Equine motor neuron disease

Veterinary advice should be sought before applying any treatment or vaccine.

Equine Motor Neuron Disease

Equine motor neuron disease (EMND) is an acquired neurodegenerative disease of the somatic lower motor neurons of adult horses. The disease is characterized by the onset of neurologic dysfunction and muscle wasting resulting from the deterioration of motor neurons and myopathy. The typical age range of affected horses ranges from 15 months old to 25 years and peaks when horses are 16 years old. Both sexes are affected although increased incidents have been documented in Standardbred, Quarter horses, Arabians, and Thoroughbreds.

EMND is considered to be a multifactorial disease, however a dietary deficiency in vitamin E is considered to be a major predisposing factor in its development. This is largely related to when horses have a decreased antioxidant capacity, it leads to accumulation of free radials, and results in oxidative damage to the somatic ventral motor neuron cells.

Clinical signs
The typical clinical signs observed in horses with EMND include progressive weakness, muscle wasting and atrophy, weight loss, abnormal stance, behavioral changes, and muscle fasciculations. Often, clinical signs of EMND don't become obvious until horses have lost approximately 30% of their motor neurons. EMND is diagnosed based on history, clinical signs, and laboratory test findings (obtained through a muscle biopsy).
  • Muscle wasting and atrophy: Horses with EMND usually have symmetrical atrophied muscles and weight loss.
  • Behavior: Horses with EMND often are characterized as being hyperalert, displaying a worried facial expressions.
  • Muscle weakness: May manifest as muscle fasciculations in the head and upper legs, toe dragging, low head and neck carriage, and exercise intolerance.
  • Abnormal standing position: Although it is actually a manifestation of muscle weakness, horses with EMND often assume a characteristic stance in which they stand with their thoracic and pelvic limbs underneath their abdomen. These horses may also frequently shifting their weight from limb to limb.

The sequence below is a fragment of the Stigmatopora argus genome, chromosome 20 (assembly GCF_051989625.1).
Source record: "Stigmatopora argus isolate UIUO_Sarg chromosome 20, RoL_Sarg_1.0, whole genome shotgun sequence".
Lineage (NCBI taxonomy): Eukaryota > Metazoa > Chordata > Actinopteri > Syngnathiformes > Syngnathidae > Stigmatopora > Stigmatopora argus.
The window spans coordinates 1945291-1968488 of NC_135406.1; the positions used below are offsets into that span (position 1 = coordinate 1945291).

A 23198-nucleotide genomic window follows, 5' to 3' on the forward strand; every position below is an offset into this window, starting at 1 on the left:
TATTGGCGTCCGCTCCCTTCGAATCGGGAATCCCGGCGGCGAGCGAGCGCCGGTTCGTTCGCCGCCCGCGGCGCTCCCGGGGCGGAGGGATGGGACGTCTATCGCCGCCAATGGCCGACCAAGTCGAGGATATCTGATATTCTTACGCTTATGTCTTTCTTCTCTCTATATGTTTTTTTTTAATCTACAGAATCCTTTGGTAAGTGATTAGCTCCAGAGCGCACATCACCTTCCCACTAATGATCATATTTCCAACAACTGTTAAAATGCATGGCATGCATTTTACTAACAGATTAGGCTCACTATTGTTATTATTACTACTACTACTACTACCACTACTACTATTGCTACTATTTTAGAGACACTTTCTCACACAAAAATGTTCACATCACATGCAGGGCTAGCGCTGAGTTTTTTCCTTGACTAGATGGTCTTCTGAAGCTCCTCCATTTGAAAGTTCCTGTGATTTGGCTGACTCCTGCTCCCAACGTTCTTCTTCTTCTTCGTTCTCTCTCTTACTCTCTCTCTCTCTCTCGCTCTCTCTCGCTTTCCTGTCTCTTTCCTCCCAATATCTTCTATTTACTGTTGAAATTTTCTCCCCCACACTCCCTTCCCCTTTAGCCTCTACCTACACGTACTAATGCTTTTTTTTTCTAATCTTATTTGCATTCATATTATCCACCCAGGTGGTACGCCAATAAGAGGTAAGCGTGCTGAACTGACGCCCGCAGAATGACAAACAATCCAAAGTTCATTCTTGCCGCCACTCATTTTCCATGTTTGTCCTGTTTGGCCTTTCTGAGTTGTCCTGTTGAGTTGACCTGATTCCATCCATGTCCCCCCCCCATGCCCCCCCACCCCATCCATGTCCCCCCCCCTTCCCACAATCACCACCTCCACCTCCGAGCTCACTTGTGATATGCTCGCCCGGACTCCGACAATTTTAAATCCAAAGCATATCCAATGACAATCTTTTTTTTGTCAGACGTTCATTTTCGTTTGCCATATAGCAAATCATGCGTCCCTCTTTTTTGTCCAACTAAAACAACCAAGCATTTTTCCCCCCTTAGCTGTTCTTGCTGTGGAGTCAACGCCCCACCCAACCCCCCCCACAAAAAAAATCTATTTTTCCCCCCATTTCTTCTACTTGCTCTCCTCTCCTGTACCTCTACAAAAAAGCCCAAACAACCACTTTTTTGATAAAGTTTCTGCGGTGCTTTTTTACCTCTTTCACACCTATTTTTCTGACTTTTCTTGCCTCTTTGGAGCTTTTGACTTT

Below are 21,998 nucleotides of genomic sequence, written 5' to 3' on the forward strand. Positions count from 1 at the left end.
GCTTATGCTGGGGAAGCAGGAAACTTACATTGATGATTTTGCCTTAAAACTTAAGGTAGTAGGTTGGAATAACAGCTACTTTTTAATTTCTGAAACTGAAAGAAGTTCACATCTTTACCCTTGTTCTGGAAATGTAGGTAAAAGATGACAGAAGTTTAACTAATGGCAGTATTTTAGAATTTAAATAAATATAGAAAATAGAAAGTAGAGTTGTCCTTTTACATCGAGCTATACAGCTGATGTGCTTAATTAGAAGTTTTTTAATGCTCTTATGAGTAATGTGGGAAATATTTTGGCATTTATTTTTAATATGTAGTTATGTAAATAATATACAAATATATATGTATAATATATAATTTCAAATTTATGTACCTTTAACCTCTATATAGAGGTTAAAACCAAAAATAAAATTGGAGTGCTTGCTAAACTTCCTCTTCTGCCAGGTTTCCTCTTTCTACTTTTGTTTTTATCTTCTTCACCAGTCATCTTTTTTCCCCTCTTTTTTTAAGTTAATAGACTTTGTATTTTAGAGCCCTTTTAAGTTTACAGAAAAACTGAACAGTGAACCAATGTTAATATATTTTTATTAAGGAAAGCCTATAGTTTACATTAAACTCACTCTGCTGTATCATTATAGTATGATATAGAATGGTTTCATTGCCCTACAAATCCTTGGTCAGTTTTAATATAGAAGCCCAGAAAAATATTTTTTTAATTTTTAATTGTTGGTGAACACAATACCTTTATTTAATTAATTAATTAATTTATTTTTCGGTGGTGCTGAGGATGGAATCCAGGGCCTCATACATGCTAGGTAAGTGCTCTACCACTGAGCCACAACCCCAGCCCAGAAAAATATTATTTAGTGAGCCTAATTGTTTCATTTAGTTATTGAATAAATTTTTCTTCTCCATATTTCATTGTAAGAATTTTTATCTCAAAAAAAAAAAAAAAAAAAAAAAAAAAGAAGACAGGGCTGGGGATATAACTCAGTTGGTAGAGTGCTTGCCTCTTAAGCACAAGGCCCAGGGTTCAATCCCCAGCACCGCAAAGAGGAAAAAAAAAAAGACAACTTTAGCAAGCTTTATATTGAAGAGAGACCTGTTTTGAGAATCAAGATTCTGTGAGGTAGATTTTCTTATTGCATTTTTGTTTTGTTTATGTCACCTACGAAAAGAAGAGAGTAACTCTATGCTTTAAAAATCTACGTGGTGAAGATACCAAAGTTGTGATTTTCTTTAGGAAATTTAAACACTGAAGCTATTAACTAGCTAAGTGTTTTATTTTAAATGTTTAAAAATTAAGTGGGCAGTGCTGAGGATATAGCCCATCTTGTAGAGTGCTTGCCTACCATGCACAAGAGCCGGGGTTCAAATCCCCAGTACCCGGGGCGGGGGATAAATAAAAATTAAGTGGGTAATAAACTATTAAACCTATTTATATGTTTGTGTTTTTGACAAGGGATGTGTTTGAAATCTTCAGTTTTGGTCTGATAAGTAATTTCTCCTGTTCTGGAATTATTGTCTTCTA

Weakness without ataxia
Weight loss despite a normal or increased appetite
Muscle atrophy
Muscle tremors and fasciculations
Occasional stumbling
Shortened stride
Abnormal stance, hind limbs tucked under abdomen
Excessive periods of recumbency
Elevated tail head
Excessive sweating
Weight shifting
Hyperalert behavior


  • History
  • Clinical signs
  • Physical exam
  • Neurological exam
  • Muscle biopsy
  • CBC & PCV



Supplementing diet with vitamin E
Increased access to fresh green pasture or quality hay
Anti-inflammatory therapy


  • Allow horses access to pasture or other fresh feed materials and/or receiving quality hay
  • Ensure horses are getting enough vitamin E in their diet
  • Don't supplement horses with iron or copper unless specifically instructed to by an equine veterinarian.


Poor for horses to return to full athletic performance and guarded for life.

Scientific Research

General Overviews

  • Tucked up stance icon

Age Range

Most common in adult horses, peaking at age 16.

Risk Factors

  • Low levels of vitamin E in diet
  • Supplements which include additional iron and copper to diet
  • Limited or no access to pasture grass for an extended period of time (over a month)
  • Consumption of poor quality grass hay
  • Concurrent inflammatory and infiltrative bowel disease, leading to malabsorption of nutrients
  • Quarter horses and Thoroughbred breed